Alumni networkers may provide some combination of the following services: day-long shadowing experiences, telephone interviews, in-person interviews, information on relocating to given geographic areas, internship information, suggestions on graduate school study, and job vacancy notices.

What a valuable experience! Perhaps you are interested in working in law but don't think your research capabilities are up to the requirements of the profession. Spending a day with an attorney alumnus, asking lots of questions about the role of research in his or her job, and observing firsthand how much and what kind of research is going on will be a far better decision criterion for you than any reading on the subject could possibly provide.

In addition to your own observations, the alumnus will have his or her own perspective on the importance of research to a law career and which branches emphasize research and which may not. The law professional will give you realistic and honest feedback on your job search.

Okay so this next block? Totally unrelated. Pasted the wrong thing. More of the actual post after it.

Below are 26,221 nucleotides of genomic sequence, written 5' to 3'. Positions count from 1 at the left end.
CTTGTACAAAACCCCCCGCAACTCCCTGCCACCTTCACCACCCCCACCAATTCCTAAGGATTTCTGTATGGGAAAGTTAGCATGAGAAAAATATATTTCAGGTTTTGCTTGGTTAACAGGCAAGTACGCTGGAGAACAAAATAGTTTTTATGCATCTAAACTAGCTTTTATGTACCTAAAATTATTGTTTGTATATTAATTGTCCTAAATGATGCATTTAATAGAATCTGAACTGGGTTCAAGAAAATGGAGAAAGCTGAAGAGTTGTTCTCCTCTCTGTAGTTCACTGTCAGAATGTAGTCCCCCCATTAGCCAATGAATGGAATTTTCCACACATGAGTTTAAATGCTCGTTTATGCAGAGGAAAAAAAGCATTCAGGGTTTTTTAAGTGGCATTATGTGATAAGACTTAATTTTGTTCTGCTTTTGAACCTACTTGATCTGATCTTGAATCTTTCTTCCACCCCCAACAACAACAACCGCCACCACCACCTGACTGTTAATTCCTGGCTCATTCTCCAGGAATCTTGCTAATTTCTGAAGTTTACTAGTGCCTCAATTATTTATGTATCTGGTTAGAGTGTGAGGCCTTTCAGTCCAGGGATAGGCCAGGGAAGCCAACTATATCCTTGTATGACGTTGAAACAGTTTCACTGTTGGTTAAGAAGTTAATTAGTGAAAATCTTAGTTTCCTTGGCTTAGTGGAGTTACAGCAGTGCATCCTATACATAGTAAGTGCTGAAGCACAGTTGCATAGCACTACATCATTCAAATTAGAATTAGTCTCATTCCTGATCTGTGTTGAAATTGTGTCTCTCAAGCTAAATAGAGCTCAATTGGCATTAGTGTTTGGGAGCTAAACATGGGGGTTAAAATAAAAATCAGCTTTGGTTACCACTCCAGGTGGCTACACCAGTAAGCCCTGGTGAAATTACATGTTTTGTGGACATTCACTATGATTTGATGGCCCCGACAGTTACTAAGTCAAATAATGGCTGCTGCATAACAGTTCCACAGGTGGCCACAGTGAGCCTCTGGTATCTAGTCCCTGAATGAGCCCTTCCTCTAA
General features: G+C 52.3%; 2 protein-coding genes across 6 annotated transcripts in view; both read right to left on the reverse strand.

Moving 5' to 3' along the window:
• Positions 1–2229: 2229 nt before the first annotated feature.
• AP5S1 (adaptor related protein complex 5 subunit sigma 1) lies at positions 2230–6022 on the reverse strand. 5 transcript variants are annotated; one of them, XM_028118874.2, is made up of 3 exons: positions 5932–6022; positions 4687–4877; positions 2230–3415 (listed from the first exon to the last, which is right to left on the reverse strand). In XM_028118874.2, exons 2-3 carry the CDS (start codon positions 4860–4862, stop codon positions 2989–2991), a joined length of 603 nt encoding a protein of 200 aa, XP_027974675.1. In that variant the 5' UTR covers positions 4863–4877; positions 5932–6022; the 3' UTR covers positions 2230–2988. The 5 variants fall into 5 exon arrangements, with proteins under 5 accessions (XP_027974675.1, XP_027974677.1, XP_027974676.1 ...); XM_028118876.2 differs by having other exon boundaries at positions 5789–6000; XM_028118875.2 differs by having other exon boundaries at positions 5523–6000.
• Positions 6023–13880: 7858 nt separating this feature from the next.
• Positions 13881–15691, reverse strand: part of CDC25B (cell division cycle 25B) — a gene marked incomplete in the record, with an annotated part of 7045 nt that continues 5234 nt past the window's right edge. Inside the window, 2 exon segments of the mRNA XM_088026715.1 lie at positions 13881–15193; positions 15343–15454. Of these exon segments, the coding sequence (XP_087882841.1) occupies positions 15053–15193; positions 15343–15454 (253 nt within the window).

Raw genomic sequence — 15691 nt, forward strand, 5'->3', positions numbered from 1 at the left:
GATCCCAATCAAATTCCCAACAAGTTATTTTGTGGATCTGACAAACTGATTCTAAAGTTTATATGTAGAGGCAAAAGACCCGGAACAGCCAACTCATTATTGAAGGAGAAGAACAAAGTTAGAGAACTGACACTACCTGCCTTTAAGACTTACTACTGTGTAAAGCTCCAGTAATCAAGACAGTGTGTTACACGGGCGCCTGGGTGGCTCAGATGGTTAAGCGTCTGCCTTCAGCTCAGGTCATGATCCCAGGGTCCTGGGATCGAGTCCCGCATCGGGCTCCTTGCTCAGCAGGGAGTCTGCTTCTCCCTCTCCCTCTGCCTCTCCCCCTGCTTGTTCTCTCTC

Former Supervisors. If you believe you are on good terms with present or former job supervisors, they may be an excellent resource for providing information or directing you to appropriate resources that would have information related to your current interests and needs. Additionally, these supervisors probably belong to professional organizations that they might be willing to utilize to get information for you.